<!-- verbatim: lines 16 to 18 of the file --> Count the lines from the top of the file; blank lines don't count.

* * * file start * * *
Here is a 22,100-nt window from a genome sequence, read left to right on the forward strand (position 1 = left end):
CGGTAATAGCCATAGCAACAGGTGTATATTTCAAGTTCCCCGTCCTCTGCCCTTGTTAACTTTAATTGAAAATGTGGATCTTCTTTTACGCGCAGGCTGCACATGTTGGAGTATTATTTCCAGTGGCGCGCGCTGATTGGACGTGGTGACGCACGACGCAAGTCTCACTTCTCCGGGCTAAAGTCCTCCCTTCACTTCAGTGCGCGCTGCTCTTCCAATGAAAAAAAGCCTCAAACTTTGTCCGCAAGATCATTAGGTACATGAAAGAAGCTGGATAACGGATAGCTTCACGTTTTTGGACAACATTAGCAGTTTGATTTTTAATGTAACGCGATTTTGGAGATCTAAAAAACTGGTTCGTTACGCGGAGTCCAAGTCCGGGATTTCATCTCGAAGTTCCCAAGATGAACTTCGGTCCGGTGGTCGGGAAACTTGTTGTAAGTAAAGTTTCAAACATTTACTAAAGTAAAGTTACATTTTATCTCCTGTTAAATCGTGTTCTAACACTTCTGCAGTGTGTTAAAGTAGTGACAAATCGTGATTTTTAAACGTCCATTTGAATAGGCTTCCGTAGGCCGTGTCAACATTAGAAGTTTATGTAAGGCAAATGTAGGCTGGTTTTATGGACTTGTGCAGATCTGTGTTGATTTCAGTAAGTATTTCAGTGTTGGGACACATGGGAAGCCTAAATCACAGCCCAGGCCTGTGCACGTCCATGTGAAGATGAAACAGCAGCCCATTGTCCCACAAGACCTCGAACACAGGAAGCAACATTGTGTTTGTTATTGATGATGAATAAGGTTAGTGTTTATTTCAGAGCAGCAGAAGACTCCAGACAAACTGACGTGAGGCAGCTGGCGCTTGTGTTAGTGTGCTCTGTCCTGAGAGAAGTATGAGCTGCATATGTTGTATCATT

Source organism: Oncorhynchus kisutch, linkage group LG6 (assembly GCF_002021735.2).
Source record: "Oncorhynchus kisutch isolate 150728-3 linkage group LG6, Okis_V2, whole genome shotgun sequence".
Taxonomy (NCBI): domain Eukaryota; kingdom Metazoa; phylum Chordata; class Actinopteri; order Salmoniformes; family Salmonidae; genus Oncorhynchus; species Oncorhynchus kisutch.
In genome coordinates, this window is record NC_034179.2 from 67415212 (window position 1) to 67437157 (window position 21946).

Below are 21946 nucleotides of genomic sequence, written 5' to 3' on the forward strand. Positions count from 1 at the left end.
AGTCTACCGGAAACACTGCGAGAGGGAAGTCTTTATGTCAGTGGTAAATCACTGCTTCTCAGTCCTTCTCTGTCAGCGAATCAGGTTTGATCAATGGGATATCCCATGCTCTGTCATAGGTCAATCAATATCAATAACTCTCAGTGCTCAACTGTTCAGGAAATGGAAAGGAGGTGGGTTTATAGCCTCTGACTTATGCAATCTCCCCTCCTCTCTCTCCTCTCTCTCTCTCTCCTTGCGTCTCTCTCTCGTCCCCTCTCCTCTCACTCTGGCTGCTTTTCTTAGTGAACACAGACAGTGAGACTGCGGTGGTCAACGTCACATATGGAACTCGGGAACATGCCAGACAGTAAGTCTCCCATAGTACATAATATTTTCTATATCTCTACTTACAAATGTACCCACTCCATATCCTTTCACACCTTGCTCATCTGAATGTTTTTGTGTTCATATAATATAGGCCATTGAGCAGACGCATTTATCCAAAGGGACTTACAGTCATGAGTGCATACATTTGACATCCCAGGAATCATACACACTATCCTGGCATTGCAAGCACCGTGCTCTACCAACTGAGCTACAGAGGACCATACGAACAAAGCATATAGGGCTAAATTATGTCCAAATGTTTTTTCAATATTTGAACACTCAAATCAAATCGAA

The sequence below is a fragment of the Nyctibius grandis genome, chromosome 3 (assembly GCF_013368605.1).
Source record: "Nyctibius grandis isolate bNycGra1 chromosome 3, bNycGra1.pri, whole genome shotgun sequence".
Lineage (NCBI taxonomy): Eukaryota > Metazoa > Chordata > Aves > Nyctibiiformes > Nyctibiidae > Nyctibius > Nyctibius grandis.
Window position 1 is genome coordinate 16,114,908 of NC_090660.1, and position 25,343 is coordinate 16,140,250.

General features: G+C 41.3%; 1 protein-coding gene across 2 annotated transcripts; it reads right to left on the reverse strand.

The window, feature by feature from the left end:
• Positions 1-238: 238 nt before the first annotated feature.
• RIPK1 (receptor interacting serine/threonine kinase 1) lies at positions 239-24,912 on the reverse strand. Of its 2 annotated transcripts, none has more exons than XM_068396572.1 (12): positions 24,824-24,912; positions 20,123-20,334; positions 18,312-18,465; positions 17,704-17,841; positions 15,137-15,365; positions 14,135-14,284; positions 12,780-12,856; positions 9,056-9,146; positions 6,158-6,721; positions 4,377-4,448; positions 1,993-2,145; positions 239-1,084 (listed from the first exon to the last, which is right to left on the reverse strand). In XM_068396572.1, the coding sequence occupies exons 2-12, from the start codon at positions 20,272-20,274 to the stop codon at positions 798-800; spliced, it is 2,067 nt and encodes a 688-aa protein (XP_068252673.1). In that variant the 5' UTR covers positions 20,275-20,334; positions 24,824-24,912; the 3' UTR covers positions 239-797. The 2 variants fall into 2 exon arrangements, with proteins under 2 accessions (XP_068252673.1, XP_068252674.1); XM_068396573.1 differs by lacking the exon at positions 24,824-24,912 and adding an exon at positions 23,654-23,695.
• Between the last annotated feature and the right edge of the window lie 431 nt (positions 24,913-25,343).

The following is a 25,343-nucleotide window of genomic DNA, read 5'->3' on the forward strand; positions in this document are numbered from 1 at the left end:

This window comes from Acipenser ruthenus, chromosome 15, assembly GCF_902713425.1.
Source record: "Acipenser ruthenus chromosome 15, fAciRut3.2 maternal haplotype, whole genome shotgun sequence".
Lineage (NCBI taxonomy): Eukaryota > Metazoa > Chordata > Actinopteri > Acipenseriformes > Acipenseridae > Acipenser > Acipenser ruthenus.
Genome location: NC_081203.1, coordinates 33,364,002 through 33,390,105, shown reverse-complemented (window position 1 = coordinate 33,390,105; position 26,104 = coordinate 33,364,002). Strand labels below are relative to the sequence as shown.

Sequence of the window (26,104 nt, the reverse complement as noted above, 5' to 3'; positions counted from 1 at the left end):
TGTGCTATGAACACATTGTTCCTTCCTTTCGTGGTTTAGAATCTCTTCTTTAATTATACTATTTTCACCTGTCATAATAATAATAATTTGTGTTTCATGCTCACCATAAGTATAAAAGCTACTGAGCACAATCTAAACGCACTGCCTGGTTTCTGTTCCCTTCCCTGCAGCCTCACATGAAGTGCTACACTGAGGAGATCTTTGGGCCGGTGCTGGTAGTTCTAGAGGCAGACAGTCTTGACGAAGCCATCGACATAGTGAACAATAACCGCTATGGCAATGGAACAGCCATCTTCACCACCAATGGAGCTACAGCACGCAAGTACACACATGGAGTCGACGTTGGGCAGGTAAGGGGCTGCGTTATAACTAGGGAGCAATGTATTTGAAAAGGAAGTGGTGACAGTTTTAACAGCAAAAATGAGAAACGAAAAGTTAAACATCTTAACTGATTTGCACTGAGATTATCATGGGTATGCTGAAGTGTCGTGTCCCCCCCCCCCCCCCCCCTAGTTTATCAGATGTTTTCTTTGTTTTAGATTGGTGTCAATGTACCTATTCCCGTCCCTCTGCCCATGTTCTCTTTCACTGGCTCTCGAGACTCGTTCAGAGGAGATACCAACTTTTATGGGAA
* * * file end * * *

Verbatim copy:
• RIPK1 (receptor interacting serine/threonine kinase 1) lies at positions 239-24,912 on the reverse strand. Of its 2 annotated transcripts, none has more exons than XM_068396572.1 (12): positions 24,824-24,912; positions 20,123-20,334; positions 18,312-18,465; positions 17,704-17,841; positions 15,137-15,365; positions 14,135-14,284; positions 12,780-12,856; positions 9,056-9,146; positions 6,158-6,721; positions 4,377-4,448; positions 1,993-2,145; positions 239-1,084 (listed from the first exon to the last, which is right to left on the reverse strand). In XM_068396572.1, the coding sequence occupies exons 2-12, from the start codon at positions 20,272-20,274 to the stop codon at positions 798-800; spliced, it is 2,067 nt and encodes a 688-aa protein (XP_068252673.1). In that variant the 5' UTR covers positions 20,275-20,334; positions 24,824-24,912; the 3' UTR covers positions 239-797. The 2 variants fall into 2 exon arrangements, with proteins under 2 accessions (XP_068252673.1, XP_068252674.1); XM_068396573.1 differs by lacking the exon at positions 24,824-24,912 and adding an exon at positions 23,654-23,695.
• Between the last annotated feature and the right edge of the window lie 431 nt (positions 24,913-25,343).

The following is a 25,343-nucleotide window of genomic DNA, read 5'->3' on the forward strand; positions in this document are numbered from 1 at the left end: